Superstition and Religion in Huckleberry Finn
By Catherine Gath
Twain's portrait of what religion and superstition are to Finn indicate a subtle relationship between the two.
The Adventures of Huckleberry Finn, by Mark Twain, is the home of one of the most famous characters in literature. Rowdy yet practical, boyish yet mature, Huckleberry embodies many seemingly opposing qualities. One notable example of this is his combination of skepticism and superstition. Throughout the first few chapters, these conflicting traits are made clear in Huckleberry: he faces religion with skepticism, yet values superstition highly. Receiving religious advice from Widow Douglas and Miss Watson and viewing Jim as the authority on superstitious principles, he ultimately decides that religion is useless, while superstition has very real ramifications in the world.
To Huckleberry Finn, the religion that Widow Douglas and Miss Watson try to teach him seems pointless and impractical. Having never been “civilized” before, Huckleberry finds it difficult to adjust to his new home with the Widow, particularly in respect to following the religious life that the Widow leads. In the first chapter, Huckleberry discusses his thoughts on her religion, bluntly stating, “I didn’t think much of it.” He again expresses his skepticism for religion when Tom Sawyer tells him about genies and Arabs. Huckleberry explains, “I reckoned he believed in the A-rabs and the elephants, but as for me I think different. It had all the marks of a Sunday school.” Here, Huckleberry is equating Sunday school stories with a fairy-story, comparing religion to a lie. Because of this blatant display of skepticism, it may be tempting to call Huckleberry Finn “incredulous”: he does not believe Tom’s story and he faces religion suspiciously.
However, he values superstition highly, a stark inconsistency. While he treats Miss Watson’s lectures of Hell with indifference, he feels real terror when he accidentally flicks a spider into a candle, saying, “I was scared and most shook the clothes off of me … a-shaking all over.” He then performs an entire ritual just to prevent “bad luck” from falling upon him. He treats superstition with the same awe and fear that ought to be attributed to God.
One interesting happenstance that causes Huckleberry’s strong faith in superstition, alongside his lack of faith in religion, is the way that the superstitious principles, by chance, manifest themselves. Superstition is much more real to Huckleberry: in his experience, ramifications of superstition actually happen. Contrarily, this does not happen with religion—his prayers are never answered. Huckleberry explains: “She told me to pray every day, and whatever I asked for I would get it. But it warn’t so. I tried it … I tried for the hooks three or four times, but somehow I couldn’t make it work … No, says I to myself, there ain’t nothing in it.” The lack of results discourages him and strongly dissuades him from belief. However, in Huckleberry’s experience, all the superstitious principles actually seem to produce results. In Chapter 4, Huckleberry accidentally knocks over the salt-cellar—an action that is supposed to bring bad luck—causing him anxiety for the rest of the day. As it turns out, that very day, his abusive, drunk father returns. Because all the bad omens are consistently fulfilled, Huckleberry has reason to think it is more than coincidence.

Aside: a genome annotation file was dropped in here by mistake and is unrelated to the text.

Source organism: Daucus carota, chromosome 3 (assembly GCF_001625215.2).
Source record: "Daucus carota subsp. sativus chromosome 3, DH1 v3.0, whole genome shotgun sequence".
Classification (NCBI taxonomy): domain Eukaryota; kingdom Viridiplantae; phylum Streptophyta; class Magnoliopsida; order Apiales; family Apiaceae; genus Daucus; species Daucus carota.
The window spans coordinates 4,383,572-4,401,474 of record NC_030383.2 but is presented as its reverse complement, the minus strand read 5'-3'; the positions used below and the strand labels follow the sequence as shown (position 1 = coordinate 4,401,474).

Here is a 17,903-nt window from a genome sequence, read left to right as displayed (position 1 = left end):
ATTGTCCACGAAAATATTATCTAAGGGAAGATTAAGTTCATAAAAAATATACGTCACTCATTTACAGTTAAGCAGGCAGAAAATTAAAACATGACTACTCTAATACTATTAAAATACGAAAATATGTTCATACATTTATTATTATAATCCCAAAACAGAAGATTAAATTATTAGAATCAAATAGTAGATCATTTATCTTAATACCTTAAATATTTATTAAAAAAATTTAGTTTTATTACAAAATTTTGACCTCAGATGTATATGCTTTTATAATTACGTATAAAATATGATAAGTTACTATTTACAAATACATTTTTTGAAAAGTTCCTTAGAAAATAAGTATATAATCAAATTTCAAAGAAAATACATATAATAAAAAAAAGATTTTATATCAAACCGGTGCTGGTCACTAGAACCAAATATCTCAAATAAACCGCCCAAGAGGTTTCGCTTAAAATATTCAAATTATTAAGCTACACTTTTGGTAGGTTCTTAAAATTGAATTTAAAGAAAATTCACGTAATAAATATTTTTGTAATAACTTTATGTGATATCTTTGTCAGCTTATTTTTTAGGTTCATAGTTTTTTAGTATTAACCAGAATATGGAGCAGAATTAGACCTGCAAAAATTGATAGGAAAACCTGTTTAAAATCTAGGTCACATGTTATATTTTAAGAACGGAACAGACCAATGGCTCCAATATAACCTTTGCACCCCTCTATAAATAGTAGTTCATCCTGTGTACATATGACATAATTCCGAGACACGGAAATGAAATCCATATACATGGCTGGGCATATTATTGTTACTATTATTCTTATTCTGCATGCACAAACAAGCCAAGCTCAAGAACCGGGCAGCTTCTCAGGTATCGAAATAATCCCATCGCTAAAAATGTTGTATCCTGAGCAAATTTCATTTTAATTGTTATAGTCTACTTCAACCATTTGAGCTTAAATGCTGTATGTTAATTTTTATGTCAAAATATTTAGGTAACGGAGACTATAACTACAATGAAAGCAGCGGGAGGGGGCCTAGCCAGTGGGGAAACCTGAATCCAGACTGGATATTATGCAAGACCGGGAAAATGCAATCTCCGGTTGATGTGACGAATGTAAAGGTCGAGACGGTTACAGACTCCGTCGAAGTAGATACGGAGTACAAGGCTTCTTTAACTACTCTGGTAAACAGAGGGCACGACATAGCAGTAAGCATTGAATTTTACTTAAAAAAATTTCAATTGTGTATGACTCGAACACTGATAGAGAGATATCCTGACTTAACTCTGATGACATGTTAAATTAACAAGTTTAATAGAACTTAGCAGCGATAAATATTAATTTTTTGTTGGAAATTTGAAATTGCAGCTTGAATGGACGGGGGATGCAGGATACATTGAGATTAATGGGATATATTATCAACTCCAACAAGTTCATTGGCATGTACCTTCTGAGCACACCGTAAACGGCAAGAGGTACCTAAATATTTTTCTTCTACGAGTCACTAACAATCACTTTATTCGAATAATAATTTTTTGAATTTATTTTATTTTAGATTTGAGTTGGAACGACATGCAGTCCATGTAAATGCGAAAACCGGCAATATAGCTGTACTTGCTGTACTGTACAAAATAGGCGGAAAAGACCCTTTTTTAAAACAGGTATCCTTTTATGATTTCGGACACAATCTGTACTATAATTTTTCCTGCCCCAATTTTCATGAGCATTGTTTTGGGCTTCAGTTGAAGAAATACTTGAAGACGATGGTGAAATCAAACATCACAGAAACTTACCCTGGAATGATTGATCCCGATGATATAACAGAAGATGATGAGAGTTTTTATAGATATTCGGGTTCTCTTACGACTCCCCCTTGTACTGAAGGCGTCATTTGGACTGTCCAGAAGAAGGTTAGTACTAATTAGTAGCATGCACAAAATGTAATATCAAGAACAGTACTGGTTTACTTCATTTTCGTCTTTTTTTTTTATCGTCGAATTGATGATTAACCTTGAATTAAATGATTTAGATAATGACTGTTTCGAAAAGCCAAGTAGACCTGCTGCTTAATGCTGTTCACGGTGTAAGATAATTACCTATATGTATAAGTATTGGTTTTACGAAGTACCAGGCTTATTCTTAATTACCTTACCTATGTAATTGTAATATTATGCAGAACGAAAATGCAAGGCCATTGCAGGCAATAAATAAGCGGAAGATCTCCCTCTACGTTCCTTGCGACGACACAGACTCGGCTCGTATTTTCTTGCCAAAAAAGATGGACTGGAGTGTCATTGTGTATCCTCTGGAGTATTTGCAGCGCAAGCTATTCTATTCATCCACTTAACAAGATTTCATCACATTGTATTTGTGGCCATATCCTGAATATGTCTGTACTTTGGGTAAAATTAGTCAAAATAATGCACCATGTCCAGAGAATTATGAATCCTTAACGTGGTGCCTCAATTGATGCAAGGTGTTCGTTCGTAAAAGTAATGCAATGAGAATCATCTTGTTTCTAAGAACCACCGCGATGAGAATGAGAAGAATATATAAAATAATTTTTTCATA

Huckleberry seems to value superstition for the ability to place blame on it, while he seems to search to gain something from religion. When he is thinking about prayer in Chapter 3, he concludes, “I couldn’t see no advantage about it—except for the other people.” As for his attitude towards superstition, while he is on Jackson Island with Jim, he touches a snake skin. After he touches the skin, Jim swears it will bring on the worst kind of luck. In Chapter 10, following that incident, Jim gets bitten by a rattlesnake: the two agree that it was bad luck from the snake skin. Then, in Chapter 16, they accidentally float past Cairo, something else Huckleberry attributes to the snake skin. However, both these incidents that Huckleberry blames on the snake skin can actually be blamed on himself, and seen as the result of a lack of prudence or responsibility. Jim is bitten by a rattlesnake because Huckleberry put a dead rattlesnake in his bed. Instead of acknowledging that this was a foolish thing to do and apologizing, Huckleberry agrees with Jim that it must have been bad luck. Although Huckleberry is less responsible for the Cairo mistake, given that the fog was thick, it still could have been prevented, yet he chooses to blame the snake skin instead of learning from the experience. He treats superstitious things as scapegoats. Meanwhile, he treats religion as a vending machine, and then, when his prayers do not bring results, ultimately concludes that the vending machine is broken. Because superstition fulfills the role he has assigned to it (being a scapegoat) while religion does not fulfill its role (providing things magically), superstition has much more value to Huckleberry.
Many people do much the same thing today, although perhaps in a more obscure way: despite branding religion as a fairy tale, they place great importance on zodiac signs, palm reading, or other absurd practices. Every man must find a master to serve—must find a god—and if he disregards the one true God through misunderstanding, he will be left searching for a worldly replacement. This is the position in which Huckleberry finds himself: superstition is his version of a religion.